Unlike Billy Wilder's far-too-cynical Stalag 17, there are no deep-cover German agents among the prisoners to sow discord and paranoia. The only cynicism is on the mocking faces of various defiant escapees, whose refusal to accept defeat is probably an inspiration to anyone who wants to think of themself as a rebel. I'm sure organized crime figures and gang members love The Great Escape. 1
The tough script by James Clavell (The Fly) and W.R. Burnett (The Asphalt Jungle ... hmmmm) pushes all the right buttons to keep the suspense bubbling for the two hours before the big break happens. Richard Attenborough's speeches contain a lot of exposition but it's always the information we want to know at the right time, go it gets by. Since most of the escape preparations involve clever hijinks, schoolboy stunts or outrageous risk-taking, it's all entertaining and helps us get to know the 20-odd main characters in action.
John Sturges by now was adept at quickly sketching male types and their relationships. Everyone here is defined by a function and embellished with character quirks. There are no shirkers, doubters or concientious objectors, only a few potential nervous breakdown cases. Diminuitive Angus Lennie goes bananas under the strain, but the screenwriters shrewdly make that a distinct possibility for the physically strongest member of the team too, Charles Bronson. James Garner gets the chance to be a virtuous Maverick-like crook. Sight-challenged forger and birdwatcher Donald Pleasance underscores the vulnerability of escapees - they aren't all men of action. They're just normal "guys" and we root for every last one of them. Unlucky fumblers like Nigel Stock and Gordon Jackson are mirrored by lucky plodder James Coburn. Talented escapee and cool customer David McCallum falls victim to his own best intentions, breaking the rules with an act of self sacrifice.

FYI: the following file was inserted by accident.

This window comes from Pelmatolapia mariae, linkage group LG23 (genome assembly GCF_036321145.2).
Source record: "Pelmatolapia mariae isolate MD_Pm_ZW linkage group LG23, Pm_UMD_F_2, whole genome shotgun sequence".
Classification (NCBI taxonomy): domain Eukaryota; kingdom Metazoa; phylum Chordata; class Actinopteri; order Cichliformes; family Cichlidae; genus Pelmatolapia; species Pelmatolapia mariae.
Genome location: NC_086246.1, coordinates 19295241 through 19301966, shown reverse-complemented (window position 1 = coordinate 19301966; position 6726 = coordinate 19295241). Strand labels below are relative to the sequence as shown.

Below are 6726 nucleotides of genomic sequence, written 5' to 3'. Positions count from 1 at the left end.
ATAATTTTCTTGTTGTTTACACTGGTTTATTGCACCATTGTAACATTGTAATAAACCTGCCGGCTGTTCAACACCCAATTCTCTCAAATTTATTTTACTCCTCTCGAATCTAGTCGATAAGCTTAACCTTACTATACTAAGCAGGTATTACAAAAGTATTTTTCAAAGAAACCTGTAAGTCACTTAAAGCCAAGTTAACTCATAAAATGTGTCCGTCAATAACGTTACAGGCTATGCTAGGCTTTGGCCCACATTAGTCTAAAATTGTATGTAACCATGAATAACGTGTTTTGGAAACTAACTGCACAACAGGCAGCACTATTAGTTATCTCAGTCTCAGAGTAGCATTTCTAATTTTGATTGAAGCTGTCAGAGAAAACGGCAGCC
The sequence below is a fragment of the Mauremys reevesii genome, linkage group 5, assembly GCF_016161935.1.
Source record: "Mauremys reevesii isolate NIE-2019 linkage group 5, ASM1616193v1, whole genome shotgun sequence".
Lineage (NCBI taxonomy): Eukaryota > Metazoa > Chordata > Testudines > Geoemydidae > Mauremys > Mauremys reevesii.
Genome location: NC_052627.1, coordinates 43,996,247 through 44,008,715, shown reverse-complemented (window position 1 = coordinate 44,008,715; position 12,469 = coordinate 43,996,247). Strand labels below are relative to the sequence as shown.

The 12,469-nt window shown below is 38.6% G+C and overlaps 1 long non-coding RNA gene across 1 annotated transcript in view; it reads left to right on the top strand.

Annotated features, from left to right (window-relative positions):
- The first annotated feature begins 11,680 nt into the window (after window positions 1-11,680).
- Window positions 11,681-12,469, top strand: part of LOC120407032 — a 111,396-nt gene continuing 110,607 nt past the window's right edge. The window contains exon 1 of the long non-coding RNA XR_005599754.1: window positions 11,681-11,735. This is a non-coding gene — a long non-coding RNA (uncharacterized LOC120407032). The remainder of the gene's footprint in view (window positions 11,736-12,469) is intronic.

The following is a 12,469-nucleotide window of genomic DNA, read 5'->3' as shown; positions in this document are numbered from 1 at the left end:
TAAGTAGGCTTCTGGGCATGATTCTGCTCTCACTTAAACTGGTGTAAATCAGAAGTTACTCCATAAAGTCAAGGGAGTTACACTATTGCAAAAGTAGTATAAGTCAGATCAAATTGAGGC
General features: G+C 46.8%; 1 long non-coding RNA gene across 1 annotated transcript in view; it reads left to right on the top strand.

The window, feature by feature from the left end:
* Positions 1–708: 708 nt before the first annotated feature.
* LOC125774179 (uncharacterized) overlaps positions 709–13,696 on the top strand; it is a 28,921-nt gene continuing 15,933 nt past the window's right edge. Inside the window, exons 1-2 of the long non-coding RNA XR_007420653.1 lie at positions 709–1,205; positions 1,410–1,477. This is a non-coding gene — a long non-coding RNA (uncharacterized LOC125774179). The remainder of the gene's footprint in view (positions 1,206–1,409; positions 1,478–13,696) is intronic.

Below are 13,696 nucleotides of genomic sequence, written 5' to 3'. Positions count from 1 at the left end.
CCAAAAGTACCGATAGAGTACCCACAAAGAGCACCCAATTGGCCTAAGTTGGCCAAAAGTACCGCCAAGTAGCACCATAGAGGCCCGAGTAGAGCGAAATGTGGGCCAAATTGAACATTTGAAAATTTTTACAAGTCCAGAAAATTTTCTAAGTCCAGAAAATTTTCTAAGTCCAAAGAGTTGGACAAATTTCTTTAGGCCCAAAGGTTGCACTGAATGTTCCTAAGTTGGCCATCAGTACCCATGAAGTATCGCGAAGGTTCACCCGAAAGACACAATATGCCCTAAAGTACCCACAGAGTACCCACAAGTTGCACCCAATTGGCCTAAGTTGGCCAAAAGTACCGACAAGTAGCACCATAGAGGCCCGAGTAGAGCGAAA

The Great Escape carefully balances the scales between English and American heroism. The real escape scenario ended up being an all-British affair because the few American participants were relocated to another camp before the breakout was ready. 2 It's interesting that there wasn't an uproar over the fudging of history to make the most gallant escapees Garner and Steve McQueen Americans; Errol Flynn's popularity received a loud hit in WW2 when Warners' Objective Burma recast what was almost exclusively a British fight into an exclusively American one. The very similar escape film The Colditz Story was authentically all-British and realistically downplayed the adventure aspect once the escape was underway. John Sturges was looking for more than a moderate-range downbeat war tale, and so was United Artists, who apparently wanted The Magnificent Seven Escape and wouldn't have complained if the prisoners wore Cowboy hats and had sexy female guards.